As enterprises scale, many of them become curious about streamlining and automating certain parts of their business. However, as you explore these opportunities, you quickly find yourself confronted with lots of technical terms, like enterprise resource planning (ERP) and material requirements planning (MRP) in the business software market. And even if you know what it’s all about, it can often still be difficult to identify the right solution for your own company in a vast sea of providers.
Navigating ERP and MRP software is comparable to choosing between two types of vehicles. MRP is your slick, efficient motorbike designed for crossroads and crossroads only. In the other corner, you’ve got ERP, a robust, overlanding SUV, made to tackle a wide range of terrains and give you a place to live on the road.
So let’s discuss what factors to consider when deciding between those systems. Here, we cover the key technical differences and explore real-world examples to help you identify the best suited software for your business.
MRP, ERP or Both? Which One Is Right for You? We’ll Help You Decide.
Even though they sound similar, ERP and MRP software serve very different purposes and feature scopes. At the same time, ERP solutions often include MRP functionality, and some software vendors often use the term interchangeably, which can blur the line between the two terms during your research. Also, some MRP solutions will include basic accounting functionality while some integrate into ERP systems for accounting. This makes differentiating between MRP and ERP systems very confusing.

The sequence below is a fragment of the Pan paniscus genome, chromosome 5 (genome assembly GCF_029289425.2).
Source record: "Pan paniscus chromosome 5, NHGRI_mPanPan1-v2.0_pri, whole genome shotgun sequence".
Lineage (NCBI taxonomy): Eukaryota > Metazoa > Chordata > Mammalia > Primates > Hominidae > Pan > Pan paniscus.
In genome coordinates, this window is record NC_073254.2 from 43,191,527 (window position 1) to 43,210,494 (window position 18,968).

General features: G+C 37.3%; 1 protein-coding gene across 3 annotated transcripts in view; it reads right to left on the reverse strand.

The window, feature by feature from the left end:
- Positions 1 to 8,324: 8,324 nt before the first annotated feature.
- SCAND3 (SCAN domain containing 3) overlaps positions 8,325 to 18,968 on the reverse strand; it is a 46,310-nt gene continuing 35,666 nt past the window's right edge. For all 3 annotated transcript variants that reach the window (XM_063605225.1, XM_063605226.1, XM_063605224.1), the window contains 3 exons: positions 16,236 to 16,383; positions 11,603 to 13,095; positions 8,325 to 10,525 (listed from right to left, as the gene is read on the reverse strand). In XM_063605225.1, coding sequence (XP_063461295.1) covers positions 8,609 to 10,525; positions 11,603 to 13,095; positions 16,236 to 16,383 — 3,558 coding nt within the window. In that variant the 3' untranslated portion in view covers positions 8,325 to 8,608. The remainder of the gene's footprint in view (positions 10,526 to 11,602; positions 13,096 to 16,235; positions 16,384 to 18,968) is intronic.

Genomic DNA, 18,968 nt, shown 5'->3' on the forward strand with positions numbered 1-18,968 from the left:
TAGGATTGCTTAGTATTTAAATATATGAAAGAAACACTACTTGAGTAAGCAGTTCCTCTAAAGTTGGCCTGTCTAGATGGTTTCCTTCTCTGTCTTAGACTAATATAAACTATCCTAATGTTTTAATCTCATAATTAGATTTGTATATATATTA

Put simply, an ERP system is like the control room of your entire enterprise. It gradually tries to map your business process and optimize all its resources. To achieve that, it usually includes accounting, sales and purchase order processing, inventory, manufacturing, service, CRM and project accounting as well as many third-party solutions to extend its primary capabilities. For instance, Microsoft Dynamics 365 Business Central comes with a full suite of ERP functionality, which can be expanded with their CRM solutions and third-party, integrated solution vendors from Microsoft AppSource.
An MRP system, on the other hand, serves a more narrow niche. Through its targeted feature set, it aims to document and streamline your manufacturing, purchasing and inventory operations. So, it will certainly have features comparable to the supply chain management in Microsoft Dynamics 365, but also include more detailed functions specific to manufacturing businesses.
Not to confuse matters, but sometimes companies utilizing an ERP system will also implement a third-party MRP, Demand Planning or Advanced Planning & Scheduling (APS) solution if the base functionality in the ERP system doesn’t fulfill their business requirements.
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